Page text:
Bulb requirements - was Ixiolirion

Jane McGary janemcgary@earthlink.net
Thu, 26 Jun 2008 11:28:42 PDT
Several interesting topics have come up here. First, good to hear from Yuri 
Pirogov near Moscow, who observes that his collected Ixiolirion have done 
better in his severe-winter climate than have Dutch imports of the same 
species. This should encourage us to try to obtain wild-collected seed of 
I. tataricum (I think there is at least one other species?) and try raising 
it ourselves.

Second, Jim McKenney wrote that he believes his native soil, acid clay, is 
not good for many bulbs. In fact being lodged in damp clay in summer might 
be bad for them, but I don't think acidity itself would be a problem for 
most species. I grow hundreds of bulbous species that come from areas with 
alkaline soil, and I grow them in a slightly acidic but very well drained 
medium. I've rarely bothered to add lime to my growing mix. A very good 
gardener once told me that he thought almost no plant requires lime as long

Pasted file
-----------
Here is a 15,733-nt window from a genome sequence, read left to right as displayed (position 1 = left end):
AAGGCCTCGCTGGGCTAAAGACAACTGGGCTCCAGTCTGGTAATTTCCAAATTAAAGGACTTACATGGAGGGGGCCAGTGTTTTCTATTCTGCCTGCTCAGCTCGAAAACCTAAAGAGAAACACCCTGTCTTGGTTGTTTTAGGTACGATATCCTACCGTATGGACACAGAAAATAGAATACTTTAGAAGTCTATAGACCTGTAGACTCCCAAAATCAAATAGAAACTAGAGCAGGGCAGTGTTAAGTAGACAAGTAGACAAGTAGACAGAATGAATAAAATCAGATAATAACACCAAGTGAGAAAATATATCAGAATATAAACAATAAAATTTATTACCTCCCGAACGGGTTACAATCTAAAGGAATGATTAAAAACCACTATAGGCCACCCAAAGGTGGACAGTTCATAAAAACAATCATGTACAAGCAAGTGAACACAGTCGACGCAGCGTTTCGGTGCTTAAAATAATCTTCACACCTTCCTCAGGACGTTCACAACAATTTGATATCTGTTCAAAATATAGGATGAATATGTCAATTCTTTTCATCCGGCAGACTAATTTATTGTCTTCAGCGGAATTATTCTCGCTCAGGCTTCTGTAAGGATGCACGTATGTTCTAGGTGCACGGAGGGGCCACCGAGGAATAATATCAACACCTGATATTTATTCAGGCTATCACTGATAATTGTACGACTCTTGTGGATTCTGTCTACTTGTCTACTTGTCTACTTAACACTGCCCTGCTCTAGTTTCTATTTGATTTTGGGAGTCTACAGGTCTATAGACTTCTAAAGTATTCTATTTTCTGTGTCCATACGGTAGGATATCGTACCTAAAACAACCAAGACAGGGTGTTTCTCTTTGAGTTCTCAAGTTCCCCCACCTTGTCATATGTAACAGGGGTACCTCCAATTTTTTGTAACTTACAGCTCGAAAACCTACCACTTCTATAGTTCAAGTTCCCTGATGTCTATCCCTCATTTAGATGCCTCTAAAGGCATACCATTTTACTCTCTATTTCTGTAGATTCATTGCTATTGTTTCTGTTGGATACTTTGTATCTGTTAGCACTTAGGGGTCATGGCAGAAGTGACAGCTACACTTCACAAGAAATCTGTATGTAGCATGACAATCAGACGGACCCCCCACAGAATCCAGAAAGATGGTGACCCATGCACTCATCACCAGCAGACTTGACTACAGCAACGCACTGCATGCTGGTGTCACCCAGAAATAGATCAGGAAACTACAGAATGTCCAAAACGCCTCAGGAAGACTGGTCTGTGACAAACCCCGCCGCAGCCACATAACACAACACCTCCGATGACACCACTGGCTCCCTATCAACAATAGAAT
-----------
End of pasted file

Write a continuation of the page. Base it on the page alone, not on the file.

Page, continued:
as it is provided with enough fertilizer, although, on the other hand, some 
plants (including many ericaceous ones) don't grow well in an alkaline 
soil. There is widespread thought that plants endemic to ultramafic 
(serpentine) soils do not require serpentine, either, and certainly I grow 
a number of serpentine endemics without making any adjustment to the soil; 
the theory is that these plants tolerate, but do not require, an ultramafic 
substrate, and benefit from the lack of competition where plants that can't 
tolerate it are excluded.

Moreover, when you visit limestone ranges, especially in the far North, 
you'll see many ericaceous plants and other "lime-haters" growing in 
organic deposits over the limestone.

Older books on growing alpines, especially, offer numerous recipes for 
potting mixes, with elaborate lists of the particular plants to be grown in 
each, but not many of us follow these rules nowadays. I do have a peat bed 
in the rock garden, but it's primarily for moisture retention in summer, 
and in it several terrestrial orchids usually seen in limestone areas are 

Jane McGary
Northwestern Oregon, USA

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